(AustinChronicle) The Austin Chronicle profiles its quantum computing startup Strangeworks and its founder William Hurley – or “Whurley,” as he’s known in tech circles. From the second floor of the office, standing more than 6 feet tall and sporting a gnarly beard, Whurley takes pride as he shows off the company’s boardroom and its single circular window, which also serves as the “o” in that sign outside. It required hydraulic drilling to install, but that’s the kind of expense that tends to get prioritized when you’re routinely giving tours to prominent regulators and politicians who are eager to understand the increased interest in the technology, both at home and abroad.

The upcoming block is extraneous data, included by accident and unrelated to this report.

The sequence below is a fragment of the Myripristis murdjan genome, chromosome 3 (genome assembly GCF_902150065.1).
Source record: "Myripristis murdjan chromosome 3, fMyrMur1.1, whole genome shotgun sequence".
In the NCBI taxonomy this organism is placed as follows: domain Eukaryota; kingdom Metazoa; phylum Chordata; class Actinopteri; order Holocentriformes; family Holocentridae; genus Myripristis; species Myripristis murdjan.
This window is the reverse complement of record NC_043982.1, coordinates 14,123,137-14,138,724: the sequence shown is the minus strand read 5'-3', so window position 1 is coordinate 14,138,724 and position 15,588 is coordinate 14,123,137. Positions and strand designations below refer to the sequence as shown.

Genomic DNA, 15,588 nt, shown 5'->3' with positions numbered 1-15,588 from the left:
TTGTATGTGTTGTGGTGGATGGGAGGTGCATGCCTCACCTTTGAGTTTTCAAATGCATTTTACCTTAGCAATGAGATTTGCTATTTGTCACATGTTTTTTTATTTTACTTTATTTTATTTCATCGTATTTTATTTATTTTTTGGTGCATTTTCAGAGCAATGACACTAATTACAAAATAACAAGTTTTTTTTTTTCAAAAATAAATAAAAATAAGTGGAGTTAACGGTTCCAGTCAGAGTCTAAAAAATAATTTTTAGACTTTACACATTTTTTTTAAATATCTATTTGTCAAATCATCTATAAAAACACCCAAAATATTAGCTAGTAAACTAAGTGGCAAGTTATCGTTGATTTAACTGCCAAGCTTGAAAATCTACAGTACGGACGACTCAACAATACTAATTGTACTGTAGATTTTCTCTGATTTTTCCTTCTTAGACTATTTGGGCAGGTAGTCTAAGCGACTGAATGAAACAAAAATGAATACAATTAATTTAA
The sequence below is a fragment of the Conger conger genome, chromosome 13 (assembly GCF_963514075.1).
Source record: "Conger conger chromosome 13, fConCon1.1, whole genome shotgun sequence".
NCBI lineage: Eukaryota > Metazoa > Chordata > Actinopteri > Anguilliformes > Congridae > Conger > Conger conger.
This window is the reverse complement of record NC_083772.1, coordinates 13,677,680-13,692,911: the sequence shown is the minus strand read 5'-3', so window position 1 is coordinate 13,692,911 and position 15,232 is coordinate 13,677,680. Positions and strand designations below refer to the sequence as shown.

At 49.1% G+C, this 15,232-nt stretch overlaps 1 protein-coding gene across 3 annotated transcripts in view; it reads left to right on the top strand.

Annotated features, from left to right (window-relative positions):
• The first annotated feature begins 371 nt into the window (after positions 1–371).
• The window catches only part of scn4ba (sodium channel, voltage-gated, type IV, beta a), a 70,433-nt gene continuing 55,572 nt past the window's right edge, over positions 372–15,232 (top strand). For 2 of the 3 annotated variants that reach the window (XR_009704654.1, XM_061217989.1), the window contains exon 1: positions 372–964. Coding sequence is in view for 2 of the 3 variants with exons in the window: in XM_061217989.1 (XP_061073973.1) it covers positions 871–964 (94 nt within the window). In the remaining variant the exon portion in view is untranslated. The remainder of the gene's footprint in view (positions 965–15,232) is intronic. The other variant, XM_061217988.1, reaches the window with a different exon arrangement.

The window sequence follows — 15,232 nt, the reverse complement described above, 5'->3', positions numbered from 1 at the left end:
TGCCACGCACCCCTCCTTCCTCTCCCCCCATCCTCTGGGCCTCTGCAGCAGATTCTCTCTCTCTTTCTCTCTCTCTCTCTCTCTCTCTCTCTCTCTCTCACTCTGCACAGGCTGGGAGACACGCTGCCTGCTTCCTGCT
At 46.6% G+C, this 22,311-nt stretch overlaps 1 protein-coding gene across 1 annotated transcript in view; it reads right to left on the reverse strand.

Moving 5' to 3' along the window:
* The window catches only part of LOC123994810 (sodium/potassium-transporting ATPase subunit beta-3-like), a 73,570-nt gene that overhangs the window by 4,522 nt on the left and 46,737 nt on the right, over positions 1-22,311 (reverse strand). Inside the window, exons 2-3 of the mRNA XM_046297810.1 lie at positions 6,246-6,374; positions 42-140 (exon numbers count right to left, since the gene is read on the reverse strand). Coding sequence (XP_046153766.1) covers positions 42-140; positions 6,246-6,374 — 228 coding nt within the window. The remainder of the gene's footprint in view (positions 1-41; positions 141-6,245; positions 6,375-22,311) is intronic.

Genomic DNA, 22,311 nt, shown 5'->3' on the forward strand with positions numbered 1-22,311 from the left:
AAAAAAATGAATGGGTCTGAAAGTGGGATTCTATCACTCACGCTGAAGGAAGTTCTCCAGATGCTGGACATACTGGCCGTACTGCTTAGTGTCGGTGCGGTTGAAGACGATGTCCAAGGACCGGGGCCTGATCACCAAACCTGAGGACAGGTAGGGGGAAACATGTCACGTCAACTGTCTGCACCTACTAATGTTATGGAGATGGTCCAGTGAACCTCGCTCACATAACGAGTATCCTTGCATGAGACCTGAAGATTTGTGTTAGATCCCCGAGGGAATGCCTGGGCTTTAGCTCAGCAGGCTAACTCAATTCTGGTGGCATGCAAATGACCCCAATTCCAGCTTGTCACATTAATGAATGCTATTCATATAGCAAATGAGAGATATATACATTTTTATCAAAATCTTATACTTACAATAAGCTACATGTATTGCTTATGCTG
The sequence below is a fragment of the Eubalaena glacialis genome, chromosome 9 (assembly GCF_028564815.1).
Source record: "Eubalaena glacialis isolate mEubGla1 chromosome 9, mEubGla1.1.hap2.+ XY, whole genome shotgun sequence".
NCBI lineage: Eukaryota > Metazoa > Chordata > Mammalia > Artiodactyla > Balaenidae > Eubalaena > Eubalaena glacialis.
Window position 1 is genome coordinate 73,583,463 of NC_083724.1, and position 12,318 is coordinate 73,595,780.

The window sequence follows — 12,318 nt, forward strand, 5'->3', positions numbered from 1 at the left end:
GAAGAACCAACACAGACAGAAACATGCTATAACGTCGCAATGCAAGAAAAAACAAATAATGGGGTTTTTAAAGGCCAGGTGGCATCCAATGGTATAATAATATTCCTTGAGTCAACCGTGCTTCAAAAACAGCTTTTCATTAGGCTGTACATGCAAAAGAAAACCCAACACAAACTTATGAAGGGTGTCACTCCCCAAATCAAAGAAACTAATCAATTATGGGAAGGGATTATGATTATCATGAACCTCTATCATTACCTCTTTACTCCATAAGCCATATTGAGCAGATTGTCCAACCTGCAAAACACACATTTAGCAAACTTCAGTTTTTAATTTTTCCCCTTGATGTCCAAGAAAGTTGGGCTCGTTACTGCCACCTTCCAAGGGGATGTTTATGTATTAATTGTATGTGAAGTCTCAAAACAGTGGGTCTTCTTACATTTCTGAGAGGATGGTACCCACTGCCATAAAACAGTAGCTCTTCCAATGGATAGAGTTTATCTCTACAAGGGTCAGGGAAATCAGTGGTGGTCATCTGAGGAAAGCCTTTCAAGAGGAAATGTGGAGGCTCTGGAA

Whurley’s goal is to make quantum computing accessible to everyone. (He even published a children’s book about it, Quantum Computing for Babies.) That’s easier said than done, despite the term being regularly thrown around in various sci-fi movies and TV shows.
Whurley announced the founding of Strange­works, along with its $4 million seed investment, at SXSW 2018. It’s still small – only 11 employees, mostly developers and engineers. This middle ground between scientists and software developers is vitally important to the future trajectory of quantum computing innovation, according to Whurley.

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